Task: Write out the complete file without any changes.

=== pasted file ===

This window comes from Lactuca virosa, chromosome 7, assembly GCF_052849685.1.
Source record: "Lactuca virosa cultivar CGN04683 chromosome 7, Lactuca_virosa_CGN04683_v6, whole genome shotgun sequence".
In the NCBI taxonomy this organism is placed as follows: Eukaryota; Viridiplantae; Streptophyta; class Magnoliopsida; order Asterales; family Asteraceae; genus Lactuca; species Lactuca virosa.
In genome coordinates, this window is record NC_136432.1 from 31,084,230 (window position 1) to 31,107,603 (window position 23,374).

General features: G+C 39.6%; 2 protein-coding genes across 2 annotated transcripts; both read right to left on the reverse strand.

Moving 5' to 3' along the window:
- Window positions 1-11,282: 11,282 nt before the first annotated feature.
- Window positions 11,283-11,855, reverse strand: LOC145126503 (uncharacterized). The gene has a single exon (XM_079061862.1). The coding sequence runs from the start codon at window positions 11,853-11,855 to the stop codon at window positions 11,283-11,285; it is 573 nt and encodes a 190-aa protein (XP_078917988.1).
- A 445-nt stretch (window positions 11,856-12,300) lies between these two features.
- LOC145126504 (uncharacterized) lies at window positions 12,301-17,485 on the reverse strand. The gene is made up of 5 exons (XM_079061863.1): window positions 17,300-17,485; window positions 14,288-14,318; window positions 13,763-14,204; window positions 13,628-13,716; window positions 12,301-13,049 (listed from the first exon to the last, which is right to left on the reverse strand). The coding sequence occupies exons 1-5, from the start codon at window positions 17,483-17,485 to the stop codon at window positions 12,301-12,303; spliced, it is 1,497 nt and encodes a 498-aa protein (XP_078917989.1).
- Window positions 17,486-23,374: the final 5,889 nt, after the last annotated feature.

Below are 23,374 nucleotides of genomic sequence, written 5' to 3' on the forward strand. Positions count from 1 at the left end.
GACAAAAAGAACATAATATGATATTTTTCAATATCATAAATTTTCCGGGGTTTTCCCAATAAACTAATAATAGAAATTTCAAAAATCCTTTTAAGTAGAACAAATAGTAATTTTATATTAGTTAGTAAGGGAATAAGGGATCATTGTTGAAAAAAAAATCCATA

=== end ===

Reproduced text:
This window comes from Lactuca virosa, chromosome 7, assembly GCF_052849685.1.
Source record: "Lactuca virosa cultivar CGN04683 chromosome 7, Lactuca_virosa_CGN04683_v6, whole genome shotgun sequence".
In the NCBI taxonomy this organism is placed as follows: Eukaryota; Viridiplantae; Streptophyta; class Magnoliopsida; order Asterales; family Asteraceae; genus Lactuca; species Lactuca virosa.
In genome coordinates, this window is record NC_136432.1 from 31,084,230 (window position 1) to 31,107,603 (window position 23,374).

General features: G+C 39.6%; 2 protein-coding genes across 2 annotated transcripts; both read right to left on the reverse strand.

Moving 5' to 3' along the window:
- Window positions 1-11,282: 11,282 nt before the first annotated feature.
- Window positions 11,283-11,855, reverse strand: LOC145126503 (uncharacterized). The gene has a single exon (XM_079061862.1). The coding sequence runs from the start codon at window positions 11,853-11,855 to the stop codon at window positions 11,283-11,285; it is 573 nt and encodes a 190-aa protein (XP_078917988.1).
- A 445-nt stretch (window positions 11,856-12,300) lies between these two features.
- LOC145126504 (uncharacterized) lies at window positions 12,301-17,485 on the reverse strand. The gene is made up of 5 exons (XM_079061863.1): window positions 17,300-17,485; window positions 14,288-14,318; window positions 13,763-14,204; window positions 13,628-13,716; window positions 12,301-13,049 (listed from the first exon to the last, which is right to left on the reverse strand). The coding sequence occupies exons 1-5, from the start codon at window positions 17,483-17,485 to the stop codon at window positions 12,301-12,303; spliced, it is 1,497 nt and encodes a 498-aa protein (XP_078917989.1).
- Window positions 17,486-23,374: the final 5,889 nt, after the last annotated feature.

Below are 23,374 nucleotides of genomic sequence, written 5' to 3' on the forward strand. Positions count from 1 at the left end.
GACAAAAAGAACATAATATGATATTTTTCAATATCATAAATTTTCCGGGGTTTTCCCAATAAACTAATAATAGAAATTTCAAAAATCCTTTTAAGTAGAACAAATAGTAATTTTATATTAGTTAGTAAGGGAATAAGGGATCATTGTTGAAAAAAAAATCCATA